Dilley emphasized that increasing concentrations of greenhouse gases in the atmosphere are driving the temperature increase.

“As the upward trend in temperatures continues, at one point, in the not too distant future, the global annual mean temperature will reach 1.5 degrees,” he said. “After that, if greenhouse atmospheric concentrations continue rising, the global annual mean temperature will reach or exceed 1.5 degrees more often.”

The spike above 1.5 degrees Celsius could happen the next time the equatorial Pacific Ocean shifts from the current cooler La Niña phase back to El Niño, when a huge pool of warmer-than-average sea surface water can raise the average global temperature to record levels, as it did in 2016, which is tied with 2020 as the warmest year on record. 

“La Niña and El Niño have a tendency to reduce or amplify, respectively, the overall average annual global mean temperature,” Dilley said. During La Niña, a large pool of cool water “tends to slightly reduce the global annual average temperature by one or two tenths of a degree Celsius. The large pool of warmer than normal sea temperatures during El Niño tends to increase it.”

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Climatologist Gavin Schmidt, director of the NASA Goddard Institute for Space Studies, said the WMO report is based on an average drawn from three sets of global temperature measurements, which might skew the projections to be a bit warmer than if they were based on any one of the individual indices.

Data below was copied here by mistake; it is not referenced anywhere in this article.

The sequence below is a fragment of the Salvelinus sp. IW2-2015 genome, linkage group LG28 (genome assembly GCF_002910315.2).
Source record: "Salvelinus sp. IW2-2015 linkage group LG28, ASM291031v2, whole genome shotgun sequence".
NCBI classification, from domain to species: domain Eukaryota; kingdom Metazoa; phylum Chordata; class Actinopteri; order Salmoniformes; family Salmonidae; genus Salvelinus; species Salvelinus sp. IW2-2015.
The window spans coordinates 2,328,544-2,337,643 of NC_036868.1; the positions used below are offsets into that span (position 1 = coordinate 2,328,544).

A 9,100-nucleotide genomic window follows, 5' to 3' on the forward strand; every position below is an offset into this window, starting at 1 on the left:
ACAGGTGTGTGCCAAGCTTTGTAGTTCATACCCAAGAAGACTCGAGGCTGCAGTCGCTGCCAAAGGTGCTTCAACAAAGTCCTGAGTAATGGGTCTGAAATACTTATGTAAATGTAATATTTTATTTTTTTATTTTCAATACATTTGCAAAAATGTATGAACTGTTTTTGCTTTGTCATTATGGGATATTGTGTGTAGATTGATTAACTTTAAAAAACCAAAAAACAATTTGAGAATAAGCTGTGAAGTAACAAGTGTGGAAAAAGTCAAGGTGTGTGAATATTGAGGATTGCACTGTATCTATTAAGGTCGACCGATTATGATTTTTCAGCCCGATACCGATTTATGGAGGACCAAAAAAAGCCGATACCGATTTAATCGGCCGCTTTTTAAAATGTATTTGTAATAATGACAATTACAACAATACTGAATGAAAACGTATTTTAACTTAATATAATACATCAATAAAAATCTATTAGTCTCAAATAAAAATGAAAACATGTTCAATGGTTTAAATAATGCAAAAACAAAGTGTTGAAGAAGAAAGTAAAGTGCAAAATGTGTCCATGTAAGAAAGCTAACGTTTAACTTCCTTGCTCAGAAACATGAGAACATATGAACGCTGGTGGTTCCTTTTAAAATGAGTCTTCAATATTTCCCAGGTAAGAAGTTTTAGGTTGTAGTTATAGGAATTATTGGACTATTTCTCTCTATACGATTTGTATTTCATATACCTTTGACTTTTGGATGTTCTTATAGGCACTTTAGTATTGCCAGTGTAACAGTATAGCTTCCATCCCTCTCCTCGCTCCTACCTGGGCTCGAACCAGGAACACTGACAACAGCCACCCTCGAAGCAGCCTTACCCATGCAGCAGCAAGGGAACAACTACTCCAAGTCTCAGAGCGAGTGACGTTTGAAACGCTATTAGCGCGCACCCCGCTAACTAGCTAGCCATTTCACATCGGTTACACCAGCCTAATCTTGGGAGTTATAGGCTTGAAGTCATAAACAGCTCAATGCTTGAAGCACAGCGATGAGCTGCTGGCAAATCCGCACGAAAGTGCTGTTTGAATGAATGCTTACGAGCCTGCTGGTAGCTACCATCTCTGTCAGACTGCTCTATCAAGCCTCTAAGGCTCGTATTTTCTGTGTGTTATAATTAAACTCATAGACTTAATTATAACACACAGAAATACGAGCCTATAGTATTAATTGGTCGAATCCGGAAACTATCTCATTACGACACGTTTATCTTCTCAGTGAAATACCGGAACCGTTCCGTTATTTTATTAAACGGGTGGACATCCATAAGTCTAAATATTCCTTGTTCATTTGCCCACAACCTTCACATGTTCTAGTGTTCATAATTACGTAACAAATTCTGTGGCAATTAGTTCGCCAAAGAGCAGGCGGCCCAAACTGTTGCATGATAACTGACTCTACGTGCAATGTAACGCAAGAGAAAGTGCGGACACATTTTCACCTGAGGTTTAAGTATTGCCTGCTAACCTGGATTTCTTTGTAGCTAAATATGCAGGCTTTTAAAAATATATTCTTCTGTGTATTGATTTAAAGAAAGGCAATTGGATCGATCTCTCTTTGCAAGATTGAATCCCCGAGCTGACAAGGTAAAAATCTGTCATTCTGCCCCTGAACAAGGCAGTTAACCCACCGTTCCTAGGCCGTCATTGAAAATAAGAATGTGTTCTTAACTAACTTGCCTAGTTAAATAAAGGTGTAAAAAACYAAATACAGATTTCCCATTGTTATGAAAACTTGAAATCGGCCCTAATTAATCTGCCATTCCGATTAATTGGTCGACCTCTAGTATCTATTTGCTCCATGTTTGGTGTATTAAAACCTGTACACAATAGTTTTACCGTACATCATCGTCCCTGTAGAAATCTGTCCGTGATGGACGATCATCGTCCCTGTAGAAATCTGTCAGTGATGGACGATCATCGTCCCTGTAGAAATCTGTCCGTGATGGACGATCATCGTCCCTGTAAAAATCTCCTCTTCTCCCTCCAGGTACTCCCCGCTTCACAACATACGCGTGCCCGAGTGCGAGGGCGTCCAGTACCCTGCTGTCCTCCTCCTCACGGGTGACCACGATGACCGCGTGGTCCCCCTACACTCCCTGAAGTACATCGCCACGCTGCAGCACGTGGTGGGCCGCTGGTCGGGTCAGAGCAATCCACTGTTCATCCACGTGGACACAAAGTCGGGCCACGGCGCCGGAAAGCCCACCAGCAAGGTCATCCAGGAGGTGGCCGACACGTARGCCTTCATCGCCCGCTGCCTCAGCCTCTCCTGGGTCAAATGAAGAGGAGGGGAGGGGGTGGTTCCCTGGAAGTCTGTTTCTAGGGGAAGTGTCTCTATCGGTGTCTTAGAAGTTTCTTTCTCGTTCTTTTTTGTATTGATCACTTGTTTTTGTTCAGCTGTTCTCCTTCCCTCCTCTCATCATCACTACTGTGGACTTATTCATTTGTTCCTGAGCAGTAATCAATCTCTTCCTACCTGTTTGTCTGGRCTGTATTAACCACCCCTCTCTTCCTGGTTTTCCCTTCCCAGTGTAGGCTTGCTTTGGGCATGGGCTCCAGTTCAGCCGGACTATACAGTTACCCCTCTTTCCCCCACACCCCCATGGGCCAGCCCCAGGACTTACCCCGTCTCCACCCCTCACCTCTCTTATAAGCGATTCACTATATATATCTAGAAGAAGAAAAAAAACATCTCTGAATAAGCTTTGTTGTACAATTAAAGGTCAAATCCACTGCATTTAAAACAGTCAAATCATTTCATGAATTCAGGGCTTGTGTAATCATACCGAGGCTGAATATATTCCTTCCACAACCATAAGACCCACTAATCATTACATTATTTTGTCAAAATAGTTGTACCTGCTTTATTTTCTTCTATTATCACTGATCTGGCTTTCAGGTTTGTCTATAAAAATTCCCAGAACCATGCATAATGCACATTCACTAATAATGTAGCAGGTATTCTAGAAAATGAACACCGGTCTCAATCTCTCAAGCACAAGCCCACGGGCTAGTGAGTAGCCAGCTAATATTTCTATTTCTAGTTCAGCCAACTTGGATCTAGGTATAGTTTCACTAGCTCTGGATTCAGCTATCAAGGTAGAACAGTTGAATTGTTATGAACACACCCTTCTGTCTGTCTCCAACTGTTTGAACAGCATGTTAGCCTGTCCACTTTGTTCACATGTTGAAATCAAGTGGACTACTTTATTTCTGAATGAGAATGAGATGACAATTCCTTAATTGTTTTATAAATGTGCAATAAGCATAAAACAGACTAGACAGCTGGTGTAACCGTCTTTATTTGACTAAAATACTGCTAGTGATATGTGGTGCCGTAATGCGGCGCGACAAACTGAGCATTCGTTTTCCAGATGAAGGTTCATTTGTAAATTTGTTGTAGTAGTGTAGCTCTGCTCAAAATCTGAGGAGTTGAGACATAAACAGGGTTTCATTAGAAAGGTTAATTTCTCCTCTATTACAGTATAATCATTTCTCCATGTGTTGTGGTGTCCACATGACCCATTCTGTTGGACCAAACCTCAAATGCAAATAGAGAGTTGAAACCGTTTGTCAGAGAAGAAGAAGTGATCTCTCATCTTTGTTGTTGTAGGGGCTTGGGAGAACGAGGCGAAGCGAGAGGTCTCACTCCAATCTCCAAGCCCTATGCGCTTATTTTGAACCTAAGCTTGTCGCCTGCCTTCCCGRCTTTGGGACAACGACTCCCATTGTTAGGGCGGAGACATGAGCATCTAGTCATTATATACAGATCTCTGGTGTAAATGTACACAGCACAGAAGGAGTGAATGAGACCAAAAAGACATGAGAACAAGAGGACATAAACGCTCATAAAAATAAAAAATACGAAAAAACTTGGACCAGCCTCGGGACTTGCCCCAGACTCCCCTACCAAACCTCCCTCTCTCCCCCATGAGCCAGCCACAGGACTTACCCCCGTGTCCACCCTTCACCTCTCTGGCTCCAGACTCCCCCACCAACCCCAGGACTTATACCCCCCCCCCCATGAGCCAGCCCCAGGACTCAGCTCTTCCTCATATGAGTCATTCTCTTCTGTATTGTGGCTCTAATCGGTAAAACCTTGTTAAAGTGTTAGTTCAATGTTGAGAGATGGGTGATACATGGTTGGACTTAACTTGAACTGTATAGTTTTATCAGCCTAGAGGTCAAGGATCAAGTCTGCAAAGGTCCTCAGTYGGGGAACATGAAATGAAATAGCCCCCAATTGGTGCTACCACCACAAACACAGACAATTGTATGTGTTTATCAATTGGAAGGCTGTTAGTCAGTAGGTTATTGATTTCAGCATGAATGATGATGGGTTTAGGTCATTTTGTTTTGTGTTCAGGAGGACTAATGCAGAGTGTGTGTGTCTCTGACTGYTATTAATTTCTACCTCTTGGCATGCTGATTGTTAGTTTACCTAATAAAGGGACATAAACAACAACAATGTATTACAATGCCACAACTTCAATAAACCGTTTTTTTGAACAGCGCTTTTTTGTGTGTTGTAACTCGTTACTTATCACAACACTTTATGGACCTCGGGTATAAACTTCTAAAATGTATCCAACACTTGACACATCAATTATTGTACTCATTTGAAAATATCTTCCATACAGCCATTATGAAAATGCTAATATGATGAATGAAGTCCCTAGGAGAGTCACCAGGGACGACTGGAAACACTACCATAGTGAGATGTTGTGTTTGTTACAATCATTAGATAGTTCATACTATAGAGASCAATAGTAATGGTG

The first time the annual average exceeds 1.5 degrees Celsius, “will be far more of a media event than a climate event,” he said. “The Paris Agreement targets are all about the long-term stabilized temperatures, not a single year.”

Still, the long-term global temperature trend is still headed in a dangerous direction. The WMO report found there is a 93 percent chance that at least one year between 2022-2026 will be the warmest on record, and a 93 percent chance that the five-year average for 2022-2026 will be higher than the last five years.

“Regardless of what is predicted here, we are very likely to exceed 1.5 degrees Celsius in the next decade or so,” Schmidt said, “but it doesn’t necessarily mean that we are committed to this in the long term, or that working to reduce further change is not worthwhile.”

The WMO report projects an increased chance of continued drought in the Southwest of United States and southwestern Europe, both regions that are already seeing increased tree die-offs, agricultural losses and wildfires due to warmer and drier conditions. It noted an increased probability of wetter conditions in northern Europe, the Sahel, parts of Brazil and Australia.

The 1.5-degree Celsius figure is not just a random statistic, said WMO Secretary-General Petteri Taalas, but an indicator of the point at which climate impacts will become increasingly harmful for people and the planet.

“For as long as we continue to emit greenhouse gases, temperatures will continue to rise,” he said. “And alongside that, our oceans will continue to become warmer and more acidic, sea ice and glaciers will continue to melt, sea level will continue to rise and our weather will become more extreme.”